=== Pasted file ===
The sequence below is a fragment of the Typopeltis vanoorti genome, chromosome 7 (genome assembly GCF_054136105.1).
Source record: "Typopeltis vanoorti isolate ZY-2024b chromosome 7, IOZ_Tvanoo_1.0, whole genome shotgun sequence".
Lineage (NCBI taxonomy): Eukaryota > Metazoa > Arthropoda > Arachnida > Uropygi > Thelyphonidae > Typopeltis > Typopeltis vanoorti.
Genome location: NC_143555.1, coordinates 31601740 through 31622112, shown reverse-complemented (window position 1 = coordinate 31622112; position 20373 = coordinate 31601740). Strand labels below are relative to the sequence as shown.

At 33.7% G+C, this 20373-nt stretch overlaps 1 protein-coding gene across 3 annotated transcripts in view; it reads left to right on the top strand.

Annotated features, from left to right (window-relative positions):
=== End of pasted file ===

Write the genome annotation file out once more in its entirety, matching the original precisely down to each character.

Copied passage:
The sequence below is a fragment of the Typopeltis vanoorti genome, chromosome 7 (genome assembly GCF_054136105.1).
Source record: "Typopeltis vanoorti isolate ZY-2024b chromosome 7, IOZ_Tvanoo_1.0, whole genome shotgun sequence".
Lineage (NCBI taxonomy): Eukaryota > Metazoa > Arthropoda > Arachnida > Uropygi > Thelyphonidae > Typopeltis > Typopeltis vanoorti.
Genome location: NC_143555.1, coordinates 31601740 through 31622112, shown reverse-complemented (window position 1 = coordinate 31622112; position 20373 = coordinate 31601740). Strand labels below are relative to the sequence as shown.

At 33.7% G+C, this 20373-nt stretch overlaps 1 protein-coding gene across 3 annotated transcripts in view; it reads left to right on the top strand.

Annotated features, from left to right (window-relative positions):